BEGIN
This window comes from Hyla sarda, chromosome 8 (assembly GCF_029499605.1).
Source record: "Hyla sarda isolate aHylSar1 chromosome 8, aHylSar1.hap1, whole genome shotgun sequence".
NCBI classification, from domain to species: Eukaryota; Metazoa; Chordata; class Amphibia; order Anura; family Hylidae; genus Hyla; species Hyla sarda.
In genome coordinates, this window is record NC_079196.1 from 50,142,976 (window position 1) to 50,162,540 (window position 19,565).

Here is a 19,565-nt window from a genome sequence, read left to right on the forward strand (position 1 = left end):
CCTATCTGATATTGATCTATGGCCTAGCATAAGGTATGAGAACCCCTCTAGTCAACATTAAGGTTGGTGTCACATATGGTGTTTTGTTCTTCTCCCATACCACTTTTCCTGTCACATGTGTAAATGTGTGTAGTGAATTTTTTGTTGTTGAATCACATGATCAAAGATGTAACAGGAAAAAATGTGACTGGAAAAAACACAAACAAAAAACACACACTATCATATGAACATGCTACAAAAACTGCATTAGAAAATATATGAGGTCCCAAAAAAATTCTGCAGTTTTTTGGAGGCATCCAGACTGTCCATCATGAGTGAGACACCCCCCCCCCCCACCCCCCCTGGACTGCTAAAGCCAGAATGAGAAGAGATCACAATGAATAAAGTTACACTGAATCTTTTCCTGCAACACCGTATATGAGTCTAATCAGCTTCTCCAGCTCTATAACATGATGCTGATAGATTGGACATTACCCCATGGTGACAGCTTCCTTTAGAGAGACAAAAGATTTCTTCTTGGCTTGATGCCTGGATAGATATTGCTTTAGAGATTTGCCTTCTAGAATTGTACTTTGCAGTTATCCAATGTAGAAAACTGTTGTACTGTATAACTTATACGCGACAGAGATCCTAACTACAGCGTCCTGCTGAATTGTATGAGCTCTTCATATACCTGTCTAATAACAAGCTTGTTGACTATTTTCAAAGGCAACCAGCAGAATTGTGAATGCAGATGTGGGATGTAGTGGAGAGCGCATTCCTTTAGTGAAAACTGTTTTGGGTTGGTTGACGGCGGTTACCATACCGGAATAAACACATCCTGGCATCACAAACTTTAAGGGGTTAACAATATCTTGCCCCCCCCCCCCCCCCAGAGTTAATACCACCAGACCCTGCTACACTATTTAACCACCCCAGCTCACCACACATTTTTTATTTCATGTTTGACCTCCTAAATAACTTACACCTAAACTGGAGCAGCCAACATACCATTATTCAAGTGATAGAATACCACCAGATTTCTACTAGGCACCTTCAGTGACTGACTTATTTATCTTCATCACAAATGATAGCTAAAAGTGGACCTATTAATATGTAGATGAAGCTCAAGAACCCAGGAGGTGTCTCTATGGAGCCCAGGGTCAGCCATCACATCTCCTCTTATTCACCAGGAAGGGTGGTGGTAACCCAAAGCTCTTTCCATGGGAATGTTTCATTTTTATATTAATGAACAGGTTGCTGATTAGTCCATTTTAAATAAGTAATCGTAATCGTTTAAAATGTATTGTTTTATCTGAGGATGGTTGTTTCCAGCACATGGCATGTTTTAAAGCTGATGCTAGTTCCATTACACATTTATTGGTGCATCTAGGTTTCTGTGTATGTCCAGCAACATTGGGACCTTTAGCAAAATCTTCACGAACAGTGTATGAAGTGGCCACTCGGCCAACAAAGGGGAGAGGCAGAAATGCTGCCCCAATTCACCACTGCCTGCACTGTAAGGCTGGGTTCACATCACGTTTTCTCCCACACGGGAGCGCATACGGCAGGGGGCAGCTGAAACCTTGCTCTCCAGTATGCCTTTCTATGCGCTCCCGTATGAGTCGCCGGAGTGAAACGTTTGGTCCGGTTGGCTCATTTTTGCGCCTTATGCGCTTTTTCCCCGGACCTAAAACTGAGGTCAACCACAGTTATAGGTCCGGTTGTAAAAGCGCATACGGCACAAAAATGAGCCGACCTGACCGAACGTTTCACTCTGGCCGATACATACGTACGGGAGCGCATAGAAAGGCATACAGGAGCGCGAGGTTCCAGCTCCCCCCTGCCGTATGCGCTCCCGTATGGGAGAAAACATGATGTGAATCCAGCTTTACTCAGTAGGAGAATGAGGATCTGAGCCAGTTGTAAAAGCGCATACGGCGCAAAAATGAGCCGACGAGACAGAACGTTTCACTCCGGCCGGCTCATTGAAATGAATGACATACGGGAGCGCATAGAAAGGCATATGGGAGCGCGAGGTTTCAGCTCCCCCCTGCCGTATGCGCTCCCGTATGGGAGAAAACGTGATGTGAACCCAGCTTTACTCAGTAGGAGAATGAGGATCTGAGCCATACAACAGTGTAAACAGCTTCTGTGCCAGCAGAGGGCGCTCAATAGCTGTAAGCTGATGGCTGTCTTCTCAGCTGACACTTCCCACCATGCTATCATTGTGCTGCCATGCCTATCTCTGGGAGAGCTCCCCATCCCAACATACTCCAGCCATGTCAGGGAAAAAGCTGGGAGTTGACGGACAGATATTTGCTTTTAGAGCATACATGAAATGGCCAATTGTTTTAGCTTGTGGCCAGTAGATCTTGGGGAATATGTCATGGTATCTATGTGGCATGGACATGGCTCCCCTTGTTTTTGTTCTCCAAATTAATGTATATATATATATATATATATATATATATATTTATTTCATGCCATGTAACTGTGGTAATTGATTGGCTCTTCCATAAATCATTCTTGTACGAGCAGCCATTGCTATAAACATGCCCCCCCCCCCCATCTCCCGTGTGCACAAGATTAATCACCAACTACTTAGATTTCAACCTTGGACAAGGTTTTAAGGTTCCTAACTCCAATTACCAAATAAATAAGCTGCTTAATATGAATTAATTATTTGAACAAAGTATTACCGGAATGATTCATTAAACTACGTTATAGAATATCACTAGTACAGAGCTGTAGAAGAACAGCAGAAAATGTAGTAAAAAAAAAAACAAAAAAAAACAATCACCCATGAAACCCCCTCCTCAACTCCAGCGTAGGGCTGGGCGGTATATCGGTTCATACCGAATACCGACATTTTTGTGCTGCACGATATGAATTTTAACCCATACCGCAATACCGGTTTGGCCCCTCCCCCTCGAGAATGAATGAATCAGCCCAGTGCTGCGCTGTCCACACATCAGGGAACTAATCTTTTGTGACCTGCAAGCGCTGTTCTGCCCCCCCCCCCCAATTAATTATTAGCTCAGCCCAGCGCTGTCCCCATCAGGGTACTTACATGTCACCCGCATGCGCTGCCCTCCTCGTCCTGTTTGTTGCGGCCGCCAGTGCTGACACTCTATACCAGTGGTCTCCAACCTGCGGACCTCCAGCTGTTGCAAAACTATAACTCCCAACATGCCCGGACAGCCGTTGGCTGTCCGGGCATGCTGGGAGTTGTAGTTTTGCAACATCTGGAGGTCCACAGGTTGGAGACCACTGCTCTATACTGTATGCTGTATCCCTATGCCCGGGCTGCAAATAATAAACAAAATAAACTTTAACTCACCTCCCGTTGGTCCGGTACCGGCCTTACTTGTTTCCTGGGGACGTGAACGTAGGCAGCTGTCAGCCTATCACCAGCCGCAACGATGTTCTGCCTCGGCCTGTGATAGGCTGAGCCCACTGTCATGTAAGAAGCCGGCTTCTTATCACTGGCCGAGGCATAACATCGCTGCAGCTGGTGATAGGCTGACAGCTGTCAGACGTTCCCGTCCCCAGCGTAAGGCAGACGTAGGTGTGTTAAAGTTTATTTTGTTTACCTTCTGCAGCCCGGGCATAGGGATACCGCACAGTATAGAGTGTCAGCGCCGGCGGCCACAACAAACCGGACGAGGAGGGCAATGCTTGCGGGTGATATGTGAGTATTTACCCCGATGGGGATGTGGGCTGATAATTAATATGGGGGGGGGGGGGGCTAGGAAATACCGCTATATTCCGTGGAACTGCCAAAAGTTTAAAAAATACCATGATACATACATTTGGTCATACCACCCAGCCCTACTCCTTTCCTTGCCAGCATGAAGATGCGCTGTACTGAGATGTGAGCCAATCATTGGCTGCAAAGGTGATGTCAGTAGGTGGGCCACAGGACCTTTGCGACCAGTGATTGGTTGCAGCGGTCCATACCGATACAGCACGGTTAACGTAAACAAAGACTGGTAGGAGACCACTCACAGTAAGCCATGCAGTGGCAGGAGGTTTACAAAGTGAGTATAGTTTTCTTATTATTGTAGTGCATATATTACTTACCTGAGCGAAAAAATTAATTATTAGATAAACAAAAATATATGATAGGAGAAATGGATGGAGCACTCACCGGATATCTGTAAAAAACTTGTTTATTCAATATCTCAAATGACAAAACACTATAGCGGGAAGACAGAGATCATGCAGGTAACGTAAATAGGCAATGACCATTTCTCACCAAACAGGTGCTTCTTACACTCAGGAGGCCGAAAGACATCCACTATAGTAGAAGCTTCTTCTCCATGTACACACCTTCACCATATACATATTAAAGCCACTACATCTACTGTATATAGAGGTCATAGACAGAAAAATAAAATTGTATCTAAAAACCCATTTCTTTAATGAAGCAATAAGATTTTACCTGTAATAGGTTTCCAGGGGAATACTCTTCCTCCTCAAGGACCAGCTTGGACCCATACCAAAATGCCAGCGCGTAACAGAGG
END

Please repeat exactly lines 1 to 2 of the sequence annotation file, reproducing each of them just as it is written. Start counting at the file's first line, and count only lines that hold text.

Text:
This window comes from Hyla sarda, chromosome 8 (assembly GCF_029499605.1).
Source record: "Hyla sarda isolate aHylSar1 chromosome 8, aHylSar1.hap1, whole genome shotgun sequence".